So, what solutions do you have if you are in the Java land wanting to use MongoDB?
- using the MongoDB Java driver API
- GuiceyData: ProtocolBuffers-like mapping
- Sculptor: DSL for code generation
- Morphia: JPA-like API
- GuiceyData vs Morphia vs Sculptor
Using MongoDB Java driver API
Lets start with a code snippet to get a feeling of the MongoDB Java driver:
Another good resource are the following slides from Brendan W. McAdams:
If using the Java driver feels too verbose, then I have some Groovy sugar for it.
MongoDB driver API with Groovy sugar
Same James Williams has ☞ a post on the how things can get a bit better when using Groovy and MongoDB.
GuiceyData: ProtocolBuffers-like mapping
In ☞ this post, Matt Insler talks about the complexity of using schemaless NoSQL databases and statically types languages.
One of the best things about MongoDB is the lack of an enforced schema for collections. […] All of that being said, working with these records in a language like Java and on large diverse teams of people who don’t want to open the database and inspect the records to see what values and sub-records are available, means that you will always spend time wrapping these records in a strong-typed class. Wrapping up loose data into classes that can both access and create that data sounds just like another project I’ve used recently.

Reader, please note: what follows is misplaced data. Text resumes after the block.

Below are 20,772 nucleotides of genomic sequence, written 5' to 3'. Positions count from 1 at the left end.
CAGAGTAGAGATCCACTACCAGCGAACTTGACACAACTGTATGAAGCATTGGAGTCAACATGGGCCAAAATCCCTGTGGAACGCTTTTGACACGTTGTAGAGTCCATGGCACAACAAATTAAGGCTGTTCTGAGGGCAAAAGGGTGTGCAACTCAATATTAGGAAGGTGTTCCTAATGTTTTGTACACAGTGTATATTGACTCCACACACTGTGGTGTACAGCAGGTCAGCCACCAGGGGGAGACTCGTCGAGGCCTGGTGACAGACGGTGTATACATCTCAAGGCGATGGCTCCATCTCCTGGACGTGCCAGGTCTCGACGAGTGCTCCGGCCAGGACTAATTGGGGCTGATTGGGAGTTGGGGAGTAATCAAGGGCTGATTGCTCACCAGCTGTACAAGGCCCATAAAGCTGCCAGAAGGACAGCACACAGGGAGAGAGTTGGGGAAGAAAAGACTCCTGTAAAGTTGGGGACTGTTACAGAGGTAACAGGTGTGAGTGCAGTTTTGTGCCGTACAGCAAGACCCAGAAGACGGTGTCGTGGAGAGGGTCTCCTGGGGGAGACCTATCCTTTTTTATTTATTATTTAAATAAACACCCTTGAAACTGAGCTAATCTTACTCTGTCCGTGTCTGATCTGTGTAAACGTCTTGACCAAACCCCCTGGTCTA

and he comes out with a possible solution based on external data definitions:
The GuiceyData Generator is a quick and easy way to specify strongly typed data structures to be stored in a MongoDB database and mapped to wrappers and builders in Java.
As a side note, BSON is a typed serialization format, so the real problem is just type mapping.
Sculptor: DSL for code generation
Another code generator, based on an internal DSL is ☞ Sculptor.
Sculptor generates data mapper classes that converts domain objects to/from MongoDB data structures, DBObjects. This makes it easy to use a domain model à la DDD with automatic mapping to MongoDB data structures.
Sculptor provides generic repository operations for use with MongoDB. This includes operations such as save, delete, findById, findByKey, findByCondition, and some more. You get CRUD operations, and GUI, for free.
A different approach is proposed by ☞ Morphia which feels closer to JPA.
According to the slidedeck below:
- brings Hibernate/JPA paradigms to MongoDB
- allows annotating of POJOs to make converting them between MongoDB and Java very easy
- supports DAO abstractions
- offers type-safe query support
- compatible with GWT, Guice, Spring, and DI frameworks
A look at Morphia performance and possible optimizations can be found ☞ here.
GuiceyData vs Morphia vs Sculptor
If you have a hard time deciding which one should you pick, you’ll probably find ☞ this article resource useful.
With that I guess you should just get started. And if you have a preferred approach to using MongoDB in Java please share it with the rest of us!